Ritchie Venus (real name: Michael Braithwaite) is a bit of an oddity in the Christchurch scene. A quiet, timid man in conversation, he’s been creating music since the first wave of New Zealand rock’n’roll way back in the 1950s – idolizing our original superstar Johnny Devlin.
Yet, unlike a number of other kiwi musicians, he languished in obscurity, even in his own home town – being known more for his Elvis impersonations (which he has done regularly for quite some time at Lyttleton’s brilliant Wunderbar) than his original music, yet has released a number of albums, full of his own original rock’n’roll classics. In the mid 90s and poignant documentary and the Renderers brilliant cover of his live favorite original Forbidden Planet led to a bit more exposure, but Venus still remained a relatively unknown character.
Discography (picks in bold)
‘Bleeding Heart’/’Josephine’ 7″ single [1981 Flying Nun FN008]
Rebel Blood [1987 Onset/Offset PRA2387]
You Can’t Fight It [1989 Onset/Offset RV008]
Rockin’ to the Grave [1989 Onset/Offset]
The Ballad of Ritchie Venus [2000 Onset/Offset RV11]
Appearing as a one-off 7″ single in 1995 (during a speight of similar projects from the likes of King Loser and the 3D’s side-projects such as Chris Heazlewood‘s solo debut Spacious etc), the rather dubiously Australian-themed ‘A Sort of Holiday’ single was something of an undiscovered gem – and the recording debut of Auckland wacko Edmund Cake (aka Edward McWilliams.
Though the single itself went nowhere, Cake later resurfaced as a critical member of bizarro-pop trio Breast Secreting Cake (later redubbed to the slightly less vulgar Bressa Creeting Cake), who in turn released a heck of a debut album and the left-of-centre video-hit Papa People.
Dark and electronic flaboured studio recordings from Hadley Cylkk and Geoff Ljiraq. With Ljiraq’s vocals, synth, piano, electronic and guitar textures, the duo released their debut album in 2004 with plans for a stripped down ep release to come.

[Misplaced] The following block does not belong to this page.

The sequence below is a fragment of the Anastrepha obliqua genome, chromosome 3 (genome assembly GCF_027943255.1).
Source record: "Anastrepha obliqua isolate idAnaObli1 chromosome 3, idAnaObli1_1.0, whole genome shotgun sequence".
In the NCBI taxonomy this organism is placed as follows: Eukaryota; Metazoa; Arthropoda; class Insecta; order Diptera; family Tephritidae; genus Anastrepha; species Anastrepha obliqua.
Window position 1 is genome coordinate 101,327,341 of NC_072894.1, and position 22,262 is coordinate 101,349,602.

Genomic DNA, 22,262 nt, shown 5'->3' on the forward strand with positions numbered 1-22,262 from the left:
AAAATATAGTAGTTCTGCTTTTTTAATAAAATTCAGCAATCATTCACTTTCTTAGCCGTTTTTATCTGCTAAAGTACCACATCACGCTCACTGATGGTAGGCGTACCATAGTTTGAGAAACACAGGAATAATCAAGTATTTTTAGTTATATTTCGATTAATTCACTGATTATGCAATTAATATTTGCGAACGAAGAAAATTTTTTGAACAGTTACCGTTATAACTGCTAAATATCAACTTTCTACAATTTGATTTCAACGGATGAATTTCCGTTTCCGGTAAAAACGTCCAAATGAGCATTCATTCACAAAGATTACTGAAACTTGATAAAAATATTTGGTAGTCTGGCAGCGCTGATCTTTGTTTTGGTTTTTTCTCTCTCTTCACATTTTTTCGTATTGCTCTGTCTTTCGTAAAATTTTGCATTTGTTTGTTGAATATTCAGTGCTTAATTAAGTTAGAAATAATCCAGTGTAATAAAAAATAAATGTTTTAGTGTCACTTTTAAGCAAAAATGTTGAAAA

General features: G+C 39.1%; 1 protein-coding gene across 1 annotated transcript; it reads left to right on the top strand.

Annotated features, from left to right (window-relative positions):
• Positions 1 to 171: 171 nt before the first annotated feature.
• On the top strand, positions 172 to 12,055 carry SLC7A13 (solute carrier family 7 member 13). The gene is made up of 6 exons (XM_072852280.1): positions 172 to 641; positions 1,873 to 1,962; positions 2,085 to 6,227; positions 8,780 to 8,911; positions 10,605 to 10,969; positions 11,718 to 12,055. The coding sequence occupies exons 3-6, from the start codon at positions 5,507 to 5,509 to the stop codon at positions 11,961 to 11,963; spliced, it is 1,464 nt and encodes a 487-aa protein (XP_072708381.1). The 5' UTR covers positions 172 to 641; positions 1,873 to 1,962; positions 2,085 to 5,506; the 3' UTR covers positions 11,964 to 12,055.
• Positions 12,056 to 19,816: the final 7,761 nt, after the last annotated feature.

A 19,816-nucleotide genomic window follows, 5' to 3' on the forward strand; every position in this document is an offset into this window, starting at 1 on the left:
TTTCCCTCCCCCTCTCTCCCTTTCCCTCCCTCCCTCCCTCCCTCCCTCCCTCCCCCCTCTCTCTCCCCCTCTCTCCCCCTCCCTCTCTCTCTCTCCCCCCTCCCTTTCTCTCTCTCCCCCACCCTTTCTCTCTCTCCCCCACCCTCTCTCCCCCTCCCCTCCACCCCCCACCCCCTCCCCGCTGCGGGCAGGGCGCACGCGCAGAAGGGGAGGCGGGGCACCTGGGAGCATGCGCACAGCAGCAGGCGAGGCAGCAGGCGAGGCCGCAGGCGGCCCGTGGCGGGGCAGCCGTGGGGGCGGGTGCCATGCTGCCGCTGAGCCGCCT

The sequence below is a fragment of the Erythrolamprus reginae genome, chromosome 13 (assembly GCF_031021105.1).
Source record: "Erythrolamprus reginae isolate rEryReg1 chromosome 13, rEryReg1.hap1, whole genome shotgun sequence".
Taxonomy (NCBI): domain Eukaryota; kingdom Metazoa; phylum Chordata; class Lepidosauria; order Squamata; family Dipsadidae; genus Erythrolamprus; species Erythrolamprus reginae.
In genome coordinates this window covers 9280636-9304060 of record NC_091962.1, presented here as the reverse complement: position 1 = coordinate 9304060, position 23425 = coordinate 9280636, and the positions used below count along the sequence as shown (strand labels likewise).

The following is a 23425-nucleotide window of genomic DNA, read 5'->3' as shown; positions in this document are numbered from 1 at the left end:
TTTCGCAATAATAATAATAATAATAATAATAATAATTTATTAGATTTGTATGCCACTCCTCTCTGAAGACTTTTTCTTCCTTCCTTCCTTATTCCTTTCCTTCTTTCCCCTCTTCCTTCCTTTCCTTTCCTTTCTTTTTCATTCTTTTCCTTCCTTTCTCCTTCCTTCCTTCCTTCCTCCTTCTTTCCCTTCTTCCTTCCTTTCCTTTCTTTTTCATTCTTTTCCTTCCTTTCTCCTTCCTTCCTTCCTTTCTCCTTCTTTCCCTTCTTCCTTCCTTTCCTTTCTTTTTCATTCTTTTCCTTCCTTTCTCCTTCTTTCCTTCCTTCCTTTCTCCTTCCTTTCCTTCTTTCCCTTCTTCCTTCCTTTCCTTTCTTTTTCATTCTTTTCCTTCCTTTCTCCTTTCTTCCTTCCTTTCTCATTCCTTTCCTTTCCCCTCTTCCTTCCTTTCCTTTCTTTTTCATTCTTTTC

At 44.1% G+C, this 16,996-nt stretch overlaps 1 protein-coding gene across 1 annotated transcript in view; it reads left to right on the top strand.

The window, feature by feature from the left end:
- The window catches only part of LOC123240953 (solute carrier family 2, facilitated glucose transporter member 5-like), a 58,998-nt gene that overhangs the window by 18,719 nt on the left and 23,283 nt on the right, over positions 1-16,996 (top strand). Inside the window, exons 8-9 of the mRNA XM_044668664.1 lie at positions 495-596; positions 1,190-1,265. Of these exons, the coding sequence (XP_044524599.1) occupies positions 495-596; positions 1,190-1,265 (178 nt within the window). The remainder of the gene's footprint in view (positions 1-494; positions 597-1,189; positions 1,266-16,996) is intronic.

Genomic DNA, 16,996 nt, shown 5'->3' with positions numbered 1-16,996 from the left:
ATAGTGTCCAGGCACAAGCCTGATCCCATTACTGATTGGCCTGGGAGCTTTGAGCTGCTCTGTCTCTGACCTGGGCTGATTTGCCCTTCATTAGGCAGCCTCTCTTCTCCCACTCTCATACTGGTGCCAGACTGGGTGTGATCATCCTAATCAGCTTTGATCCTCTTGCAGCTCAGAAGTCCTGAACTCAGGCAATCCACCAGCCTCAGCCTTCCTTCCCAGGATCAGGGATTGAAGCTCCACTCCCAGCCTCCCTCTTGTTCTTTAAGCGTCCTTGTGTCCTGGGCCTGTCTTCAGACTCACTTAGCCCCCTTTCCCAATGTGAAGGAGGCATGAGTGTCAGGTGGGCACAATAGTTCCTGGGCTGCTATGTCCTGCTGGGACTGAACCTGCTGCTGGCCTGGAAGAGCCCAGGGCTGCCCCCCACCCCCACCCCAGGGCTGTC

Violinist Alastair Galbraith‘s first band. Flanked by Robbie Muir (who went on to make his name with the Dead C)and Peter Jefferies they put out 2 extremely hard to find eps in the mid 80s that show-case Galbraith’s brilliant talent for song-writing at an early age.
Galbraith was originally inspired by witnessing the Clean playing a series of hall gigs back in Dunedin, and immediately formed the Rip with Muir. Both were only 15, so early live performances were a bit of a struggle. Thankfully after a particularly tragic debut (their even younger drummer Nicholas couldn’t make the show – a roped in replacement murdering the 2 songs they managed to play), Wayne Elsey (the Stones / Double Happys) offered a helping hand:
[Wayne Elsey] was there and asked me to come and sit on the steps with him, and just…Blew me away. He told me that i had something, something that he couldn’t really describe, not a great musical talent or instrumental proficiency, more of a spirit that he could see when i played, and that i had to keep doing it. He offered to help me any way he could, and he actually did that over the next few months. He got Robbie a better bass, let us use their practice space, got us gigs supporting the Stones and just encouraged us the whole time, saving us from a very, very short career.
– Alastair Galbraith
Wellington dub outfit immediately recognised for their ‘Clav Dub’ single – which featured a distinctive video themed after the classic kiwi chase film Goodbye Pork Pie. Quite a pop outfit, they’ve been quite high profile through-out 2003 – which was compounded by appearances by Salmonella Dub‘s Tiki Tane (aka MC Rizzla), and MC Mana on guest vocals, joining the core unit of Imon Star (vocals), Koa Williams (DJ) and producers Thomas Voyce (percussion / bass / keys) and Simon Rycroft (sampler / live mix).